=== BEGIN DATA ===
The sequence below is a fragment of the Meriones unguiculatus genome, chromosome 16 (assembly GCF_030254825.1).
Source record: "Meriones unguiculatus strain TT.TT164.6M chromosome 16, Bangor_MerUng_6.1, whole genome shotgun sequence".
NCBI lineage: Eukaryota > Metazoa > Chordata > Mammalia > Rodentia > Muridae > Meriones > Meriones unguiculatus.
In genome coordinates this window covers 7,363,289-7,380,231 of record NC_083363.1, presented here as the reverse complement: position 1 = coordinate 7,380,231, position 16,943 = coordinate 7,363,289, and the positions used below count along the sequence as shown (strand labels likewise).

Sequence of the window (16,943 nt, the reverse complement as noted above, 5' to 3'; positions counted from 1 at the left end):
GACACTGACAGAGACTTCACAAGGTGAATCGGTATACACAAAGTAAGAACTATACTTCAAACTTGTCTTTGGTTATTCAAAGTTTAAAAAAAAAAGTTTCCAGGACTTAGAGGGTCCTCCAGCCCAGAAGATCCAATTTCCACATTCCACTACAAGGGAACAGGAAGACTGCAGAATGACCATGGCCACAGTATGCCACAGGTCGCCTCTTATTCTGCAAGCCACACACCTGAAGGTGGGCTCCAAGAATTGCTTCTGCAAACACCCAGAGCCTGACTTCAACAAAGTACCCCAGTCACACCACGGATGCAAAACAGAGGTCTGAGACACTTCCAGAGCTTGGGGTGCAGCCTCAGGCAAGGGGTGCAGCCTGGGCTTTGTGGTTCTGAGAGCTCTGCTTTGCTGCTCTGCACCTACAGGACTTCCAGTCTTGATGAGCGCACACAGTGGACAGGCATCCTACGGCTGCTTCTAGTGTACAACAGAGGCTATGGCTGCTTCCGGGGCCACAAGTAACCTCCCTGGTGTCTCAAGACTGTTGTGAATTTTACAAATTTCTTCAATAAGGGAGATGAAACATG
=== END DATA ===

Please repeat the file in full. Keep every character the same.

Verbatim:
The sequence below is a fragment of the Meriones unguiculatus genome, chromosome 16 (assembly GCF_030254825.1).
Source record: "Meriones unguiculatus strain TT.TT164.6M chromosome 16, Bangor_MerUng_6.1, whole genome shotgun sequence".
NCBI lineage: Eukaryota > Metazoa > Chordata > Mammalia > Rodentia > Muridae > Meriones > Meriones unguiculatus.
In genome coordinates this window covers 7,363,289-7,380,231 of record NC_083363.1, presented here as the reverse complement: position 1 = coordinate 7,380,231, position 16,943 = coordinate 7,363,289, and the positions used below count along the sequence as shown (strand labels likewise).

Sequence of the window (16,943 nt, the reverse complement as noted above, 5' to 3'; positions counted from 1 at the left end):
GACACTGACAGAGACTTCACAAGGTGAATCGGTATACACAAAGTAAGAACTATACTTCAAACTTGTCTTTGGTTATTCAAAGTTTAAAAAAAAAAGTTTCCAGGACTTAGAGGGTCCTCCAGCCCAGAAGATCCAATTTCCACATTCCACTACAAGGGAACAGGAAGACTGCAGAATGACCATGGCCACAGTATGCCACAGGTCGCCTCTTATTCTGCAAGCCACACACCTGAAGGTGGGCTCCAAGAATTGCTTCTGCAAACACCCAGAGCCTGACTTCAACAAAGTACCCCAGTCACACCACGGATGCAAAACAGAGGTCTGAGACACTTCCAGAGCTTGGGGTGCAGCCTCAGGCAAGGGGTGCAGCCTGGGCTTTGTGGTTCTGAGAGCTCTGCTTTGCTGCTCTGCACCTACAGGACTTCCAGTCTTGATGAGCGCACACAGTGGACAGGCATCCTACGGCTGCTTCTAGTGTACAACAGAGGCTATGGCTGCTTCCGGGGCCACAAGTAACCTCCCTGGTGTCTCAAGACTGTTGTGAATTTTACAAATTTCTTCAATAAGGGAGATGAAACATG